The Hands Free Law, otherwise known as House Bill 673, took effect July 1, 2018. Here’s what you need to know to make sure you don’t get pulled over:
- Drivers may not hold a phone in their hands or use their body to support it.
- A driver may not send or read any text-based communication unless using voice-based communication that automatically converts message to a written text or is being used for navigation or GPS
- A driver may not write, send or read any text messages, e-mails, social media or internet data content
- A driver may not watch a video unless it is for navigation.
- A driver may not record a video (continuously running dash cams are exempt)
- Music streaming apps can be used provided the driver activates and programs them when they are parked. Drivers cannot touch their phones to do anything to their music apps when they are on the road. Music streaming apps that include video also are not allowed since drivers cannot watch videos when on the road. Drivers can listen to and program music streaming apps that are connected to and controlled through their vehicle’s radio.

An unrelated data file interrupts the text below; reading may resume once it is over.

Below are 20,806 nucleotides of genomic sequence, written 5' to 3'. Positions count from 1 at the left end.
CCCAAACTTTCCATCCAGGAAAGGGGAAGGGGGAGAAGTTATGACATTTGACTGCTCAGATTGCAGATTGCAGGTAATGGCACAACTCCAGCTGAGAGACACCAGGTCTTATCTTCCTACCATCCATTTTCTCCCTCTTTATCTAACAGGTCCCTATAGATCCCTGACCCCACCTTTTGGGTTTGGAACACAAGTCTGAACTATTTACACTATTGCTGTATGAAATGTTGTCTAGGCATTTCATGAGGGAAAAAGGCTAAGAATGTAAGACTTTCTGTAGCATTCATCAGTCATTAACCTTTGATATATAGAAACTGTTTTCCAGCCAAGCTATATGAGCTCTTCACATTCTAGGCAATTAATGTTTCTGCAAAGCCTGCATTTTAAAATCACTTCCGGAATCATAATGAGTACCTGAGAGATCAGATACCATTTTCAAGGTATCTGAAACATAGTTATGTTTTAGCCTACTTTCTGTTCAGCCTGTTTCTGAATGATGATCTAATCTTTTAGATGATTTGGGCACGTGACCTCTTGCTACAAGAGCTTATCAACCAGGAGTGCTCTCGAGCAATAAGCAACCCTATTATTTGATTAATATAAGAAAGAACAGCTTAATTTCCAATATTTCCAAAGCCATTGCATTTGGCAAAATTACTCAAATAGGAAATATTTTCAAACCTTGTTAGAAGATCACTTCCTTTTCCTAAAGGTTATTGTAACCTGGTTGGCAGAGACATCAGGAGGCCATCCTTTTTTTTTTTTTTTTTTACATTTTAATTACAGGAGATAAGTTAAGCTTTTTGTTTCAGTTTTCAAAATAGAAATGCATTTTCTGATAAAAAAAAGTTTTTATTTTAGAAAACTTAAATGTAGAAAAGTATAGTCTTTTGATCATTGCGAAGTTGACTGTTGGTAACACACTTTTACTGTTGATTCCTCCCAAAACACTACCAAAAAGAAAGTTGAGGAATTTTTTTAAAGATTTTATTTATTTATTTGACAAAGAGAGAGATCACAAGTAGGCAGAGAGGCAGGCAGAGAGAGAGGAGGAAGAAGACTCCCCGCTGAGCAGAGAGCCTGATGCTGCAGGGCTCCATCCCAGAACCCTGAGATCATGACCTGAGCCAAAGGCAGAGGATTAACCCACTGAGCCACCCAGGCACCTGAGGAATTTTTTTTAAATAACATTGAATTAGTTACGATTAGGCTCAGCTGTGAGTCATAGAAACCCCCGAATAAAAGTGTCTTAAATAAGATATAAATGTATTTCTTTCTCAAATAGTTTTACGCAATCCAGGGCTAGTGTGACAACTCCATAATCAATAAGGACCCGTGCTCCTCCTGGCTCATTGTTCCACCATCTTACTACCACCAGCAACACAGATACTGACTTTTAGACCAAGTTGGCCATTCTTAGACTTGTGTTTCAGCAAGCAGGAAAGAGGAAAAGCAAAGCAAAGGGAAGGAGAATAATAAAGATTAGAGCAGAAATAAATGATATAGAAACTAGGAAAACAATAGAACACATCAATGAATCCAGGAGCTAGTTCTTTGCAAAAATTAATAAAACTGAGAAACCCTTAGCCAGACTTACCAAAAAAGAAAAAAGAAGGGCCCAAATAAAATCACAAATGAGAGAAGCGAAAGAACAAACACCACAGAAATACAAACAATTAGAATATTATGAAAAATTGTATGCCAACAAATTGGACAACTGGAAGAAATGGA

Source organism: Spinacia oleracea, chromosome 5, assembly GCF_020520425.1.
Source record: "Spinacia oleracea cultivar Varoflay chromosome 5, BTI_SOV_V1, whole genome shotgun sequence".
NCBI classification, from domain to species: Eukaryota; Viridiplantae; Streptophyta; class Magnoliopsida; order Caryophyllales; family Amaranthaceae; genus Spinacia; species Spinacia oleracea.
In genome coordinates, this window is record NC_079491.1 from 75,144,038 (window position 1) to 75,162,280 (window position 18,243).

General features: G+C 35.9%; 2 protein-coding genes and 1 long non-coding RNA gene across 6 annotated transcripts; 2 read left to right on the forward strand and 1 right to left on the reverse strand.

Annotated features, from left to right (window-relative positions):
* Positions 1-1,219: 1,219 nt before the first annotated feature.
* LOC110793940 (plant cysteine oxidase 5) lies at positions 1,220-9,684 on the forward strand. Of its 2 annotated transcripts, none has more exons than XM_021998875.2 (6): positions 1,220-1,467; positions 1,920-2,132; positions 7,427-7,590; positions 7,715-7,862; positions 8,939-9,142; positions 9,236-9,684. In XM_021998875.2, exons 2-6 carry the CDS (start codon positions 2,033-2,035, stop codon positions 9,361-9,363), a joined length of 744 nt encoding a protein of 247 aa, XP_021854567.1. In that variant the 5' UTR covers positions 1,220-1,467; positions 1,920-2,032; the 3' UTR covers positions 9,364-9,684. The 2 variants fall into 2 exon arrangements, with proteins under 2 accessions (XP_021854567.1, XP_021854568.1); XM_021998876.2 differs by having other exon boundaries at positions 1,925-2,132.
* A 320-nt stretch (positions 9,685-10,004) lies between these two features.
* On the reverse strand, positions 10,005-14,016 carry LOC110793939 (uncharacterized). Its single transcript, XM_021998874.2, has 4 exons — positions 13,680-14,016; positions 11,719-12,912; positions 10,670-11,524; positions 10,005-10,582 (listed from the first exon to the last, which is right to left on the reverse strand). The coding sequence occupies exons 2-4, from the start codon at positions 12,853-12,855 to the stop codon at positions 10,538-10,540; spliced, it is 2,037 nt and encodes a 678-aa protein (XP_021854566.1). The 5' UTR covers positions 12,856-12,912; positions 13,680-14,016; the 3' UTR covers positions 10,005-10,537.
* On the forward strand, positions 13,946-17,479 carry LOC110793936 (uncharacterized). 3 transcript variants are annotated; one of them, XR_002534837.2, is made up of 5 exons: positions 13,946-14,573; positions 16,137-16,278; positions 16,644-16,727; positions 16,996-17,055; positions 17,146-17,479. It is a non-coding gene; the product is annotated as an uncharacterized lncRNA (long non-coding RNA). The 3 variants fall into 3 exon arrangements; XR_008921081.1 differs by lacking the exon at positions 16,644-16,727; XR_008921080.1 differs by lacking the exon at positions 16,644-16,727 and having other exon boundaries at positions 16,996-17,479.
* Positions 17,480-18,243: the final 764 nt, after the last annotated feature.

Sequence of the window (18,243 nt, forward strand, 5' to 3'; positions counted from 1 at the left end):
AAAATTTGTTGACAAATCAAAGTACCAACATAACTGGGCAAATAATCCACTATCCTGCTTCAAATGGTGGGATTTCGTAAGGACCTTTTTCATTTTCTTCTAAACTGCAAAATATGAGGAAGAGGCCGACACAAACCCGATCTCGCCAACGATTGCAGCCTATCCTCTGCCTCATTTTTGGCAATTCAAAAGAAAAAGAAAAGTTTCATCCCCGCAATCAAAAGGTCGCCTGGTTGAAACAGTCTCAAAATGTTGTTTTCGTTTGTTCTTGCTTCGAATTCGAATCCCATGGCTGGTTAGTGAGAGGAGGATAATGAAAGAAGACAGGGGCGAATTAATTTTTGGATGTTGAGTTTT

- The hands-free law does NOT apply to the following electronic communication devices and the following devices can be used by the driver when on the road: radio, citizens band radio, citizens band radio hybrid, commercial two-way radio communication device or its functional equivalent, subscription-based emergency communication device, prescribed medical device, amateur or ham radio device, or in-vehicle security, navigation, or remote diagnostics system.
- A driver can touch their phone to dial number and receive calls.
- The hands-free driving law states that a driver shall not “record or broadcast a video” on any mobile phones, iPads, computers, etc. while operating a vehicle.
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